The 100 uA figure came from the application notes for the LM317, above. See page 5 just under fig 1.

Here are some calculated values for voltage out of a LM317 using standard values for the resistors:
R1..... R2..... Vout

220... 0....... 1.25
220... 47..... 1.52
220... 56..... 1.57
220... 68..... 1.64
220... 82..... 1.72
220... 100.... 1.83
220... 120.... 1.94
220... 150.... 2.12
220... 180.... 2.29
220... 220.... 2.52
220... 270.... 2.81
220... 330.... 3.16
220... 390.... 3.50
220... 470.... 3.97
220... 560.... 4.49
220... 680.... 5.18
220... 820.... 5.99
220... 1000.. 7.03
220... 1200.. 8.19
220... 1500.. 9.92
220... 1800.. 11.66
220... 2200.. 13.97
220... 2700.. 16.86
220... 3300.. 20.33
220... 3900.. 23.80
220... 4700.. 28.42
As always, the voltage supplied to the regulator must be about 3 volts more than the output voltage.
 P: 14 so there is no real relationship between the input voltage and the output voltage other than the 3V difference? or is there some formula that relates the input voltage, output voltage, R1 and R2?
 Sci Advisor P: 3,956 No. One aim of a regulator is to isolate the output voltage from any input voltage variations. So, you want the output to remain at whatever voltage you set it to, hopefully independent of load or input voltage, within limits. The main effect the input voltage has is that it limits the maximum output voltage you can get from the regulator. There is another effect. If you set the regulator output to 5 volts and have an input of 35 volts, the regulator will run hotter than if you supplied it with 15 volts, say, for the same output current. This is because the dissipation in the regulator is greater with 30 volts drop than with 10 volts drop.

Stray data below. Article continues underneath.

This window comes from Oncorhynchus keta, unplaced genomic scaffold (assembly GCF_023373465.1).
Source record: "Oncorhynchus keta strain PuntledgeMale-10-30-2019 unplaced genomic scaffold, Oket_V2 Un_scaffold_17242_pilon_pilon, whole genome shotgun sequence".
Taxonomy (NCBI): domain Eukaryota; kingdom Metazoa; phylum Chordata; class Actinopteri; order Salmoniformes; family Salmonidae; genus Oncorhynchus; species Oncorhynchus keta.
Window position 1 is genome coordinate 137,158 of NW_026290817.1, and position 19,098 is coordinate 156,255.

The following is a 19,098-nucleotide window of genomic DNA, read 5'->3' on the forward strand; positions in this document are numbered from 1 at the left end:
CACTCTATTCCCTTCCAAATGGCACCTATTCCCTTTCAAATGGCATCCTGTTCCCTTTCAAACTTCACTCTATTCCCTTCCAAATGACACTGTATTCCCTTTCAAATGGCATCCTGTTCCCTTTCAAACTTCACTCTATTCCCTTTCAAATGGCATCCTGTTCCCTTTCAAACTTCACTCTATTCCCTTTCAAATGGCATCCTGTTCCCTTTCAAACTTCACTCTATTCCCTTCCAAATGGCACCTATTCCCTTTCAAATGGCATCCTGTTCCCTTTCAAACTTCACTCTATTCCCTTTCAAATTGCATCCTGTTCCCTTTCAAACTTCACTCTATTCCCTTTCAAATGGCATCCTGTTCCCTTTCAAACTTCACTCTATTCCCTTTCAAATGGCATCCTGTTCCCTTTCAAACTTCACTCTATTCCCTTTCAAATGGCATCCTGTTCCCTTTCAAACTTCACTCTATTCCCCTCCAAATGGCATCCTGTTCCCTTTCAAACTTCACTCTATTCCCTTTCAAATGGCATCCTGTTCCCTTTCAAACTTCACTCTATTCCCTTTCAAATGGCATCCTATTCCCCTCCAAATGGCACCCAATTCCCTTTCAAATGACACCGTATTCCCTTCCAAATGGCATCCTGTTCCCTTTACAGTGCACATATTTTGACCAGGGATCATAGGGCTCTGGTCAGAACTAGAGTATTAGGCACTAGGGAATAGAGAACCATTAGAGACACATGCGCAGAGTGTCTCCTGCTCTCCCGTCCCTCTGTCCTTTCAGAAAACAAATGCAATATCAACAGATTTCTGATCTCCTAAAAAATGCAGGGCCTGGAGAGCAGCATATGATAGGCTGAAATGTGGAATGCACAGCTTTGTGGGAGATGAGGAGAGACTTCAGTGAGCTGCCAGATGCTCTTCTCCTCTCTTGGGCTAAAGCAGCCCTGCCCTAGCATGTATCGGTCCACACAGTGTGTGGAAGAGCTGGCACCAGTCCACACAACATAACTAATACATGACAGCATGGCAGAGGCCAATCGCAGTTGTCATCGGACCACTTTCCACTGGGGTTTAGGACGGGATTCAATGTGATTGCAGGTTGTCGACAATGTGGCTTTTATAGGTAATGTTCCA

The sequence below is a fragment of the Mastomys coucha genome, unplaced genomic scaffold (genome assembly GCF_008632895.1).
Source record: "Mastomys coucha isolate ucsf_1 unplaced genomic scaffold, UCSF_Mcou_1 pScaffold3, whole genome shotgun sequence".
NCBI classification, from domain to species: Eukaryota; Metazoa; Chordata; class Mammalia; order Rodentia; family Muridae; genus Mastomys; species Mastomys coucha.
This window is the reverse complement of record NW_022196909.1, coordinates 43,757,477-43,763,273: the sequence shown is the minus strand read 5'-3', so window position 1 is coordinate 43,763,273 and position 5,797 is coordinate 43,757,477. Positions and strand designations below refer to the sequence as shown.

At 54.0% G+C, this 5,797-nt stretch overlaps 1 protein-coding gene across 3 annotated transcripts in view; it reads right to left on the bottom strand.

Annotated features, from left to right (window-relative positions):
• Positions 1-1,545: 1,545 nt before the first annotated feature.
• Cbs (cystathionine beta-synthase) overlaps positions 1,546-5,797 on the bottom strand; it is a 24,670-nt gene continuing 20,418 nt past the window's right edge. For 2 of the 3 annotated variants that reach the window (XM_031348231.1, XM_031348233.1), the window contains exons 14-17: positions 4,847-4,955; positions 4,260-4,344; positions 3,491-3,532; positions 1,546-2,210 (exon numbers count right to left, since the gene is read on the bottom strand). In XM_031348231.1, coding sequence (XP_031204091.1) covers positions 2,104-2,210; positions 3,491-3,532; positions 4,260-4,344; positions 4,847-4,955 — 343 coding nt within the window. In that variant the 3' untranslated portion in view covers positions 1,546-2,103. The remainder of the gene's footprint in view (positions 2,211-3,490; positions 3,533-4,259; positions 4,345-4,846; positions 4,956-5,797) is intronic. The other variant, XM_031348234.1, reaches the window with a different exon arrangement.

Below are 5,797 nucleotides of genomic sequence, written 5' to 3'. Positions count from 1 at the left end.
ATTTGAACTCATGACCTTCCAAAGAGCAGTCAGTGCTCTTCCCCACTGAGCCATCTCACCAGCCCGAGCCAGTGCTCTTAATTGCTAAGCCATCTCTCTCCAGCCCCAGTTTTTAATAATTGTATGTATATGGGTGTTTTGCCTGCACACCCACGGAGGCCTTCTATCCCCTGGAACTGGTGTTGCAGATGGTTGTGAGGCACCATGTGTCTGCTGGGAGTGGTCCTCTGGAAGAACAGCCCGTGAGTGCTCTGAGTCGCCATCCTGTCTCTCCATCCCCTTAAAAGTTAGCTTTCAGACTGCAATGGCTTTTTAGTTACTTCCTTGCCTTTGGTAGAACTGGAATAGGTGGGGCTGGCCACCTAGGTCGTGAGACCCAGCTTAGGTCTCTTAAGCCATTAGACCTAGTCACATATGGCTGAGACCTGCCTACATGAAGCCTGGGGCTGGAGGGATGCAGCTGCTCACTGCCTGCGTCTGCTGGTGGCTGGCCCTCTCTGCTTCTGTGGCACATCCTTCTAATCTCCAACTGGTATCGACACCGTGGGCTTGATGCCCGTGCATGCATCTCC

P: 14 That wraps things up for my problem. Thanks a lot!
 P: 1 How did you get a LM317? Which library did you get it from?
 Sci Advisor P: 3,956 You don't need a library. There are simple formulas given in the data sheet which you can use directly with a calculator or you can enter them into Excel. Welcome to Physics Forums.
 P: 3,799 On a related subject, how is OrCad simulation compare to LTSpice? I have the Orcad also, but I happened to learn the LTSpice THANKS TO ALL THE HELP FROM vk6kro.
 P: 390 IMO, OrCAD is very sophisticated and powerful design system. It has generally three programs: Capture for Schematic (Capture CIS has vendor part sync), PSpice for simulation (PSpice A/D for mixed mode simulation) and Layout for PCB design. However, to realize what OrCAD can do and to fully utilize it one must go through the reference manual very thoroughly. It is one of the reason its difficult to get used to. But once you have got it, you'd feel it is very convenient. I had tried LTspice only once and immediately disliked it. I had actually tested two circuits which had convergence issues. I first ran them on ngspice and I got time-step error. I changed simulator timestep using .option but it did not work. I ran them on OrCAD, but it is Lite version and does not support over 60 MOSFETs. I could have done some trickery, but it would be time-consuming. So I ran them on Synopsys HSPICE and I got correct(expected) output at the first try without any problem. It has internal algorithms to manage convergence. HSPICE is one of the BEST simulator in the industry. Then I downloaded and installed LTspice and ran them. Those did run without errors to my surprise and delivered plain WRONG results.